A number of weight loss and sports supplements were found to contain cocktails of banned and unapproved stimulants, including one dangerous stimulant FDA ordered manufacturers to stop using years ago.

Sports SupplementsAccording to a study by Pieter Cohen, MD, of Harvard Medical School and Cambridge Health Alliance in Massachusetts. He and co-authors examined the makeup of 17 brands of over-the-counter supplements in the U.S., purchased online, that were labeled to include Deterenol, a beta-agonist that has never been approved for use in the U.S., and which FDA banned from supplements in 2004.

Across those brands, the researchers found nine stimulant compounds that are not allowed in supplements, and eight different combinations of stimulants. Fewer than half contained only Deterenol (47%). Four brands included two stimulants, two brands combined three stimulants, and two other brands combined four stimulants.

These stimulants included phenpromethamine (Vonedrine), BMPEA, oxilofrine, octodrine, higenamine, 1,3-DMAA, 1,3-DMBA, and 1,4-DMAA.

Deterenol has been found in several supplements sold in the U.S. in previous studies, with its presence confirmed by FDA chemists — even though the agency has prohibited it. Yet, the researchers noted, the agency “has not advised manufacturers to remove Deterenol from products nor warned consumers to avoid supplements labeled as containing Deterenol.”

Cohen also said he was especially surprised to find that Phenpromethamine was the second most commonly detected stimulant. FDA also noticed Phenpromethamine’s presence in supplements while Cohen’s team was working on this study, he said, yet, as with Deterenol, the agency has declined to ask manufacturers to remove it or to alert the public.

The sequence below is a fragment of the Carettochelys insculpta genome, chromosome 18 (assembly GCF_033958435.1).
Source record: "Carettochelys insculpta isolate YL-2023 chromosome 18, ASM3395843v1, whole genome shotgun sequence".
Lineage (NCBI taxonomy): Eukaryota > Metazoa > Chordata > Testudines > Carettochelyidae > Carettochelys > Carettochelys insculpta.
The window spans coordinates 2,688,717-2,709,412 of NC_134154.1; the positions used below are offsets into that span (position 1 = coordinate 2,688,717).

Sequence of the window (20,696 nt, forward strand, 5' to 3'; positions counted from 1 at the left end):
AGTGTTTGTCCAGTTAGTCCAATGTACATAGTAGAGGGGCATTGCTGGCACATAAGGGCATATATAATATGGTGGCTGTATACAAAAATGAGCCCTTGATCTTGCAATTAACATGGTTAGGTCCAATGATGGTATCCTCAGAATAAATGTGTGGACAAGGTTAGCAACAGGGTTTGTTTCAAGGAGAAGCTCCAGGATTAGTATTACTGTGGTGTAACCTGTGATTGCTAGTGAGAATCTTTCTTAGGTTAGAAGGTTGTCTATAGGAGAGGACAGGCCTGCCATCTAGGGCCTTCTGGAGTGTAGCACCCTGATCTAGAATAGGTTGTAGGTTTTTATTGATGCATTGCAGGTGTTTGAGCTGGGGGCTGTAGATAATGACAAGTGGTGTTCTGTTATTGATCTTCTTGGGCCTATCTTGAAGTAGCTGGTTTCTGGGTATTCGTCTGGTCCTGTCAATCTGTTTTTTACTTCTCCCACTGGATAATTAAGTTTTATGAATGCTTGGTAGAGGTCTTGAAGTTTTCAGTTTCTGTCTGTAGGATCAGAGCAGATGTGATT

The FDA declined to answer specific questions, instead emailing a statement: “The FDA is reviewing the findings of this paper,” a spokesperson wrote. “We appreciate studies like this for raising awareness and bringing needed attention to these matters. However, in general, the FDA does not comment on specific studies, but evaluates them as part of the body of evidence to further our understanding about a particular issue.”

Cohen’s group pointed out that theirs is not the first study to report such findings, some going back at least 7 years.

“It seems like the FDA is not active within this space so companies can do what they wish,” Cohen said. “Even when the FDA tries to do something … they clearly don’t follow up in a way that ensures that stimulants are removed.”

Banning Ephedra in 2004 has led to the “explosion” of other questionable stimulants in supplements, Cohen said. Manufacturers have slipped lesser-known, untested stimulants into supplements, often listing them on the bottle. Sometimes “it’s a matter of FDA reading the label and doing its job,” Cohen said.

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